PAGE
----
Sean Adams | Evidence

The Design of Comfort

Main Street USA: A Musical Tour Album cover, 1956

Several years ago, the organizers at TypeCon asked me to do a presentation on the typography of Disneyland. I assumed that the research would lead to a collection of novelty typefaces. What I found, however, was an incredibly dense design solution beyond typography with intentional choices to create a specific experience. The typography, color, scale, point of view, sounds, and smells worked as a whole communicating energy, invention, American ingenuity, mid-western values, and reassurance.

Warrensburg, Missouri, ca. 1890s, Main Street, USA, ca. 1955

Main Street, USA, is the entry point at Disneyland, Walt Disney World’s Magic Kingdom, and other Disney parks globally. It is a representation of small-town America at the turn of the twentieth century. Main Street is not a perfect recreation of a town in 1890. There are no garbage filled doorways, telephone poles, muddy streets, and rather unpleasant drunk people carrying guns. Main Street is a representation of the idea of a mythical small town.

Disneyland’s original designers came from a film background. They designed every element to work cohesively to convey a narrative. Main Street is not a cute and saccharine mini-mall of false fronts. It is a well-considered and detailed construction.

The park’s guests are not spectators in the environment. They are actors on a stage. The designers created the experience of entering the park to simulate the beginning of a motion picture theater experience. The guest passes through a dark tunnel below the railroad tracks in the same way that theater lights dim as a film starts.

Disneyland Railroad Station

Posters highlighting attractions in the park serve as coming attractions. The guest exits the tunnel into the light and sets foot onto the Main Street set. But, unlike a film, the guest is now integrated as a participant in the narrative. These filmic devices are repeatedly employed.

Main Street lighting and vehicles

While Main Street may seem to be a quaint and sleepy small town, it is representative of a period of intense social and technological change in America. New inventions such as the telephone, phonograph, the telegraph, and motion pictures confront the guest as she moves along the street. The railroad embodies the opening of the American continent. Horse-drawn streetcars operate alongside the early automobile. The street-lights change from gas-powered at the north end to electrical nearest the railroad station. These subtle changes in technology communicate innovation, self-reliance, youth, and optimism in the future.

Main Street signage, establishing-shot, long-shot, medium-shot, and close-up

The typography helps to unify the experience and create distinct points of view for the guest. He or she sees typography for the entire street as an establishing-shot. The larger signage at the second story level, such as the Crystal Arcade, is a long-shot. The signage that runs along a horizontal band above the entrance of each shop is a medium-shot. The messages of information on the windows or in the displays serve as the close-up. While the typography is different on each sign, they work together using forms that may not be historically accurate but are what we “think” typography was in 1890.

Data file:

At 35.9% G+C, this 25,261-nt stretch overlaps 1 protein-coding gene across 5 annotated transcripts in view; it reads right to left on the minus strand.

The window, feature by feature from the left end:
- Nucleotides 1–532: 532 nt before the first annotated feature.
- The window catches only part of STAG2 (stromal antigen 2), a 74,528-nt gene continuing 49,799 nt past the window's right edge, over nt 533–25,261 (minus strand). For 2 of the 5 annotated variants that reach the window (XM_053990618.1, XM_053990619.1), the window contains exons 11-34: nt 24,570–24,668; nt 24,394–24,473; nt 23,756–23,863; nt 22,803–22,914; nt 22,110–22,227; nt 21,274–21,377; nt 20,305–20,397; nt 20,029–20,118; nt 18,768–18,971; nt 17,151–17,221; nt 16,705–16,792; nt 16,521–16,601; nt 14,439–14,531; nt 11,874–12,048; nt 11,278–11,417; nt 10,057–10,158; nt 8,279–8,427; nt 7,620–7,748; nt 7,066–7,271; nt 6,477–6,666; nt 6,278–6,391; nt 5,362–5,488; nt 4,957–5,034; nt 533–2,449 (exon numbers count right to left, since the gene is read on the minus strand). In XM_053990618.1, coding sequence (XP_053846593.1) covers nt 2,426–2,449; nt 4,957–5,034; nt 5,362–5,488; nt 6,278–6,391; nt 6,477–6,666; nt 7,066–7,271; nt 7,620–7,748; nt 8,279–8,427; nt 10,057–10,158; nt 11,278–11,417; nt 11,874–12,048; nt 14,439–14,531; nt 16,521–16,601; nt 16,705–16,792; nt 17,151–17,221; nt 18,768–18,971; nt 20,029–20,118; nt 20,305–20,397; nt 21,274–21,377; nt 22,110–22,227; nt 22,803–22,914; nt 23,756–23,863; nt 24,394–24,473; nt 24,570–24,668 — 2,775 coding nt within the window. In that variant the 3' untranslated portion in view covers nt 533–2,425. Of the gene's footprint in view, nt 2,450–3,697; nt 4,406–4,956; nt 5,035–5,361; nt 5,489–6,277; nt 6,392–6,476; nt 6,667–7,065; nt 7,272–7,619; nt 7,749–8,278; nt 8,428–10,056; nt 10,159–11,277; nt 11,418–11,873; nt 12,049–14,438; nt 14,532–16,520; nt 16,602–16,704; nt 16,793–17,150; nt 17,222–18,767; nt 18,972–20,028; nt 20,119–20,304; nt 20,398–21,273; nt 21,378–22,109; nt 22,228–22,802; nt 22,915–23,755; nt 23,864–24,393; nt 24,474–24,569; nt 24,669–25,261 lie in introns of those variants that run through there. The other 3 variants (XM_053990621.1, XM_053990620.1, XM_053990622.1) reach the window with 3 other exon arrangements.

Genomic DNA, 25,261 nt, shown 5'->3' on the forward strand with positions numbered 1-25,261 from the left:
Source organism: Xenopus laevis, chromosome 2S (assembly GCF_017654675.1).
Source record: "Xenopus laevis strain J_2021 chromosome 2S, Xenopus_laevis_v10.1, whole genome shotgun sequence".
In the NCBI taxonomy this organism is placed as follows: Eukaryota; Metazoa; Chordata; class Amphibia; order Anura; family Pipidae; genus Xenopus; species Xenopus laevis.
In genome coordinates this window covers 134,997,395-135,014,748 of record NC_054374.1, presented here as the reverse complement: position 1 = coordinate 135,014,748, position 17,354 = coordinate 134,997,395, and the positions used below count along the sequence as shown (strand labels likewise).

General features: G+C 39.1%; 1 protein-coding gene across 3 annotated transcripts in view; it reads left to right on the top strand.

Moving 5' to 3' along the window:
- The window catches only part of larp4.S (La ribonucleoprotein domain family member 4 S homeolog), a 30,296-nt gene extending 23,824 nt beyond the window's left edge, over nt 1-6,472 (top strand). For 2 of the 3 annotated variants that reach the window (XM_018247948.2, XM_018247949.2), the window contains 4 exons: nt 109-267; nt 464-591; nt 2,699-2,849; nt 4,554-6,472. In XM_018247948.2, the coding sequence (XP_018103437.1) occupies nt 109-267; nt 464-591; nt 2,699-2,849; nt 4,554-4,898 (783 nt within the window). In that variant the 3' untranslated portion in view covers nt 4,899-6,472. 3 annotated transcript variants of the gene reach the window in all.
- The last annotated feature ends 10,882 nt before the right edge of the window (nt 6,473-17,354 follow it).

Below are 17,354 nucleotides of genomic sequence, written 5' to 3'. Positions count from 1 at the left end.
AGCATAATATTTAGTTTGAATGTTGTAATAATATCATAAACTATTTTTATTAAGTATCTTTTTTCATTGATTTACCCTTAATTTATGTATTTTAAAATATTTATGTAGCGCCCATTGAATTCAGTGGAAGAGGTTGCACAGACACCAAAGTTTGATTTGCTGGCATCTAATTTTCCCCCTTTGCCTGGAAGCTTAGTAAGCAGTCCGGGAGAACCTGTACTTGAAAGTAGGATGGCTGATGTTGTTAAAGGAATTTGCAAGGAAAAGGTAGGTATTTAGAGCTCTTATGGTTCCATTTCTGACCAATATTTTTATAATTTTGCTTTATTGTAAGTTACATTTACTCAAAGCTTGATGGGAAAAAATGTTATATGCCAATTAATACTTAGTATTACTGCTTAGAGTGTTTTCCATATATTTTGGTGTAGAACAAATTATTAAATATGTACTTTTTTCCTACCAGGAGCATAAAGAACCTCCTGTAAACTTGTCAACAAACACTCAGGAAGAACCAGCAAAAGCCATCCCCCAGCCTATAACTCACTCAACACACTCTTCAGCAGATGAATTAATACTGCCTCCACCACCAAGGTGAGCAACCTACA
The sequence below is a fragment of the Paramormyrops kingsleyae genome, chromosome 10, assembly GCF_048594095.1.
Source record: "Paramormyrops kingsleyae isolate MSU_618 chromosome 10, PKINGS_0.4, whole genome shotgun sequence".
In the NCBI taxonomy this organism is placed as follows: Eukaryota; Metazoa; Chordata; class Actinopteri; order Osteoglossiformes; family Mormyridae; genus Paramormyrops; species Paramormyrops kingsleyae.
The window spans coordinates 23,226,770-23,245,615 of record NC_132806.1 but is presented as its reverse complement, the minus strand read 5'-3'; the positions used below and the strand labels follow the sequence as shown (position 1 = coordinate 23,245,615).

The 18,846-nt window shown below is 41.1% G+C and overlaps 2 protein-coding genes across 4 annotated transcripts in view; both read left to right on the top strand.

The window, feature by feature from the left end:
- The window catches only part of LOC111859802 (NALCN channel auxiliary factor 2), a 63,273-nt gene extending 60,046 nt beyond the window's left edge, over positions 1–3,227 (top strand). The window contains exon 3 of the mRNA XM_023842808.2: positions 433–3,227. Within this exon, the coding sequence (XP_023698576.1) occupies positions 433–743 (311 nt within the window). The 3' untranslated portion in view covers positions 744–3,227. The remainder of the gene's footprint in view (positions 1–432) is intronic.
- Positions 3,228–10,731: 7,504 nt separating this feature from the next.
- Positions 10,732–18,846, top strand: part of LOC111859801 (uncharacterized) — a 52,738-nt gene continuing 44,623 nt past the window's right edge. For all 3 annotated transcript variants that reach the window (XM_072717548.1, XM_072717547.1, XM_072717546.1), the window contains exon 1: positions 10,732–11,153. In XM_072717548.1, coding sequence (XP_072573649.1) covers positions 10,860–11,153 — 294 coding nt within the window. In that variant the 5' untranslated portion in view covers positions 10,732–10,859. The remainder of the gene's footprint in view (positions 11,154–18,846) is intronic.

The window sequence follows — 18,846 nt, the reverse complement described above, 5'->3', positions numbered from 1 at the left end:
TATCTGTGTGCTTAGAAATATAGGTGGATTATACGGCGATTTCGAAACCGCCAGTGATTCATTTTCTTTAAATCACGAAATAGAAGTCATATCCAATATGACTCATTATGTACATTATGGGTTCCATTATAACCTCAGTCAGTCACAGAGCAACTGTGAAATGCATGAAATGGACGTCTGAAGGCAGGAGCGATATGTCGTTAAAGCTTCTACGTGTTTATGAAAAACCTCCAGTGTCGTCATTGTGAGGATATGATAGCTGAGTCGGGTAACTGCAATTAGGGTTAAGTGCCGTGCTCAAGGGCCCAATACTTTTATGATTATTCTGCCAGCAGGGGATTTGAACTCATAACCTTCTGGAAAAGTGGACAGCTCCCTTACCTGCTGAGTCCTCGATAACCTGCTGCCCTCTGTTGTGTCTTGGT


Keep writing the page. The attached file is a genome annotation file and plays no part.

A typical small town street will have signage competing for dominance and unique forms. One building is torn down, and a new one in a different style replaces it. The drug store installs a large plastic illuminated sign out of scale with the market next door. A shop-owner decides that a garish color is an excellent choice for the storefront. On Main Street, a harmonious set of forms and colors replace these jarring visuals.

Main Street signage horizontal bands

First, decisions of unknown outcome create stress. The different, yet unified signage serves to generate a sense of comfort for the guest. The typography defining the structures reassures the guest that there is no wrong choice. Each decision is safe. From a distance, she can determine the building's purpose. The window signage provides a more personal invitation to the guest as she moves toward the store.

Main Street color palettes

Second, the color palette also reinforces the sense of comfort and reassurance. The colors are not a straightforward palette of limited choices. A palette of only five colors creates a flat and pre-fabricated simulated environment. A dominant color identifies each structure. The park's geographic location informs the palette. Main Street in Florida has cooler tones to offset the heat. Disneyland in California has neutral colors.

The buildings are unified and harmonious using a classic technique in set design. The designer applies a color of the first building on the next as an accent color. He or she then paints that building’s color on the following as window trim, and so on. The effect is a calm juxtaposition. Although the guest may never notice the color connections, a blue structure coexists next to a pink one, and they appear somewhat related.

Main Street east and west

Reassurance and optimism in the future are two themes that are repeated on Main Street. The design choices allow the guest to integrate these personally, beyond the experience of viewing a film. There are many arguments to be considered regarding the economic, social, cultural, and architectural questions are raised with the simulated experience. The success of Main Street as a guest experience is based not on exciting attractions or recurring character sightings. It is a demonstration of the gestalt in design as the viewer’s perceptions are formed with the interaction of multiple elements and media to create a narrative.

Posted in: Evidence, History, Typography

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